This is the second installment of the Beers of Texas series I am working on. Texas produces some of the most unique beers in the country. We start off this addition with Independence Brewing Company which is all about Austin. The world is quickly figuring out how pleasantly different Austin, Texas is. The city motto is “keep it Weird” after all. The ever‑growing capital city is liberal, weird, and yet still as Texas as it comes. Independence Brewing Company started their operation in 2004 and has exuded pure Austin culture ever since, thanks to beer enthusiasts and University of Texas grads Rob and Amy Cartwright. As their name suggests, there is nothing corporate about Independence Brewing, which is evident in everything they do.
Independence Brewing is about that laid back Austin culture. They wear jeans—not ties. Walking in to the brewery, you can’t tell who is in charge. They operate under a certain ethic, where marketing guys help with the bottling and the boss is more than happy to grab a broom. It’s a friendly Texas team environment, keeping everyone is just happy and excited to go to work there. The first Saturday of every month is tour and tasting day at Independence. This is an incredible way to enjoy your Saturday afternoon, listen to local bands, get a bite to eat, bring your dog, and enjoy the Austin weather.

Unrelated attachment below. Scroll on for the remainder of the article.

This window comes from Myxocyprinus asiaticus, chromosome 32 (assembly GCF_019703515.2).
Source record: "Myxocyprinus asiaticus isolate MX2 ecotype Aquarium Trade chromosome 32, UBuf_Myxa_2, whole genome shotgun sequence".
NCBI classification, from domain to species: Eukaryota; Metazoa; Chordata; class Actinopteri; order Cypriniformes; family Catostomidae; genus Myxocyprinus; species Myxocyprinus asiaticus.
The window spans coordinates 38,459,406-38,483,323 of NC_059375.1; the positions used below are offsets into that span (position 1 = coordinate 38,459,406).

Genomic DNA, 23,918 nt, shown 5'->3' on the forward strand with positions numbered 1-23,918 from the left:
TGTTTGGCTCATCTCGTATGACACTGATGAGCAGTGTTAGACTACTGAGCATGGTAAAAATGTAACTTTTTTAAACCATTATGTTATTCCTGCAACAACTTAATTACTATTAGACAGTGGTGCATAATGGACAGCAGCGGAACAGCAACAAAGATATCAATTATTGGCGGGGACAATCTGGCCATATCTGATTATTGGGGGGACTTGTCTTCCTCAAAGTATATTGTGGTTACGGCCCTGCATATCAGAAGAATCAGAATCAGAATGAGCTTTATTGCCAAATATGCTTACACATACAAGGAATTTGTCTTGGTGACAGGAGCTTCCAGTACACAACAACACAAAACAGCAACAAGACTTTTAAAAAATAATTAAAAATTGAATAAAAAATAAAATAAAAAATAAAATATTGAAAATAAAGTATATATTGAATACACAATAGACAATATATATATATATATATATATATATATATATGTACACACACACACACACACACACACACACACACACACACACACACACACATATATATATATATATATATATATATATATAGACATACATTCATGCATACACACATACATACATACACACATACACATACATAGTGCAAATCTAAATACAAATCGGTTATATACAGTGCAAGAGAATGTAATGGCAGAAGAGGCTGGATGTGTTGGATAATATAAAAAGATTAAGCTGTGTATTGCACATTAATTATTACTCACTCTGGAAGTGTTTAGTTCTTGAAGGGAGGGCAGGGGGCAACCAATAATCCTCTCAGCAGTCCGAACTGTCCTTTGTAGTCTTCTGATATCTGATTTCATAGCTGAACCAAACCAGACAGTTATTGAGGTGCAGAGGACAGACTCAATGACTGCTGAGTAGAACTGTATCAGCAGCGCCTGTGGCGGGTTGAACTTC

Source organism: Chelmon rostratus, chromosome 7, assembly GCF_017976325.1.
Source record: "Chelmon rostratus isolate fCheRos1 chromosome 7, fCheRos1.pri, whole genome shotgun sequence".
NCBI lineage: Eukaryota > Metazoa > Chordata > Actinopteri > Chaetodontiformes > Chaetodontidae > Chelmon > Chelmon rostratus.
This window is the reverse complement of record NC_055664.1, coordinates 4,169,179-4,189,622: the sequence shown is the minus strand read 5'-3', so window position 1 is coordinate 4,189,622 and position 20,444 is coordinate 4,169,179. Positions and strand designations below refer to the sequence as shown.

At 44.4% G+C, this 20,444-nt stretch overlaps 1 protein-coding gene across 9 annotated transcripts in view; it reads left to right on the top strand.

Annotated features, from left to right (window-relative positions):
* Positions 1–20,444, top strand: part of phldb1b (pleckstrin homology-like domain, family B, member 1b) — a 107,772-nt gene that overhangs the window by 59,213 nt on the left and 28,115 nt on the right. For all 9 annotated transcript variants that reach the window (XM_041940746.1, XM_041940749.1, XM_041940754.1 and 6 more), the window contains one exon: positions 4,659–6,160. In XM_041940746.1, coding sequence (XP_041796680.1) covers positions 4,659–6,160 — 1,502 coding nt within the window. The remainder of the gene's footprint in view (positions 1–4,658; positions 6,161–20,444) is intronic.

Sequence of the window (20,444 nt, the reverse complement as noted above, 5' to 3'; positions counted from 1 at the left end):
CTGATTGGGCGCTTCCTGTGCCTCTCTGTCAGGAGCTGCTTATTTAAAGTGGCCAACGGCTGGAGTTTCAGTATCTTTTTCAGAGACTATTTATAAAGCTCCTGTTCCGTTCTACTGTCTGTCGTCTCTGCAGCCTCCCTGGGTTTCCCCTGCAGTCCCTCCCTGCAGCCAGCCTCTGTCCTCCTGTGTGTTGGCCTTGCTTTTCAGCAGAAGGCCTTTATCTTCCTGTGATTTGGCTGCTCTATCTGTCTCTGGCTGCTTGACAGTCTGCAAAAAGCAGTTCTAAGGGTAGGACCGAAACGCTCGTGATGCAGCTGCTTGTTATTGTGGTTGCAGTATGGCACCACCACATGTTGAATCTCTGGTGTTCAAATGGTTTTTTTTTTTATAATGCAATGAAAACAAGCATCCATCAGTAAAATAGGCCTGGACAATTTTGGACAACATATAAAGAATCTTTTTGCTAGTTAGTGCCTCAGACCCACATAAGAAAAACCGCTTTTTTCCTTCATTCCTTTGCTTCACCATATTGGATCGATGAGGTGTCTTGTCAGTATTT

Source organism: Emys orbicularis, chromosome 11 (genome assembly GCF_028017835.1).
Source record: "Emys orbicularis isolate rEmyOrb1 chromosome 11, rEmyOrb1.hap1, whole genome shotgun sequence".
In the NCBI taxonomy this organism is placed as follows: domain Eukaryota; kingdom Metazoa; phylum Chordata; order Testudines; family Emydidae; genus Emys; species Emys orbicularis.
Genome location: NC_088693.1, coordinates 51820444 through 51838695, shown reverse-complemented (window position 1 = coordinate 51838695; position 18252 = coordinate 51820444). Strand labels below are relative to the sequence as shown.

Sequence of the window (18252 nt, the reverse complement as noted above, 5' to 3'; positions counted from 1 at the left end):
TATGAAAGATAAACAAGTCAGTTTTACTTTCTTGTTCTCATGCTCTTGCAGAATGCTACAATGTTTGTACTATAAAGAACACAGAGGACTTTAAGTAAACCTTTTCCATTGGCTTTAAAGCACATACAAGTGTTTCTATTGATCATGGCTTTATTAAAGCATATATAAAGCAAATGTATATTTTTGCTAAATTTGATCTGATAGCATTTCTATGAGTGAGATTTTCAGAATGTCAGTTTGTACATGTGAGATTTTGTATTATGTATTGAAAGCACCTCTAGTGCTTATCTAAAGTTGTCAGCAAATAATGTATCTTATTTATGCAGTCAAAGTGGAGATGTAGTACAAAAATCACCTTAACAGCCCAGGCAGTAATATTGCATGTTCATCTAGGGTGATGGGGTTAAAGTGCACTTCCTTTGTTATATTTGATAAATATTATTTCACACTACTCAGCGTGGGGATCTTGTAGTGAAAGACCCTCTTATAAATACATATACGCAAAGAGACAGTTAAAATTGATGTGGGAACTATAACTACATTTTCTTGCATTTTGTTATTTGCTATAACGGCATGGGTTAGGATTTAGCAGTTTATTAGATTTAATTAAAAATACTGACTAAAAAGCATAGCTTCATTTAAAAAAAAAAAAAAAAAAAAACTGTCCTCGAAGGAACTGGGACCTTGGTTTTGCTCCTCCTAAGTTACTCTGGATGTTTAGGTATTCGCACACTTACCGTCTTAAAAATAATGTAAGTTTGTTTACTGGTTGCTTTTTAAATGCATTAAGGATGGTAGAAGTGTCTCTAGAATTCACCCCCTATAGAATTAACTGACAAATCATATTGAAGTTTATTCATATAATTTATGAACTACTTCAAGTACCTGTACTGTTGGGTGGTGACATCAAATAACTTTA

Beer and Labels of Home. Independence is very personal with their beer labels. You’ll notice the cartoonish depictions of real Austin life wrapped cleanly on the side of your bottle.
Austin Amber is Independence’s signature brew, it captures the entire city like nothing else does. Its not‑too‑heavy balance of citrus and sweetness is a microcosm of friendly Texas folks. The entire city of Austin is accurately depicted on its label, from lakes to bats to local movies to longhorns to bluebonnets. There couldn’t be a finer Beer of Austin.
Bootlegger Brown is chocolaty and rich enough in taste to go without a label; however, the sharp‑dressed man staring at the Austin skyline in the mirror of his old red pick‑up as he makes a run for it…brings you back to a different time—when brewing and distributing beer in Texas was a dangerous passion.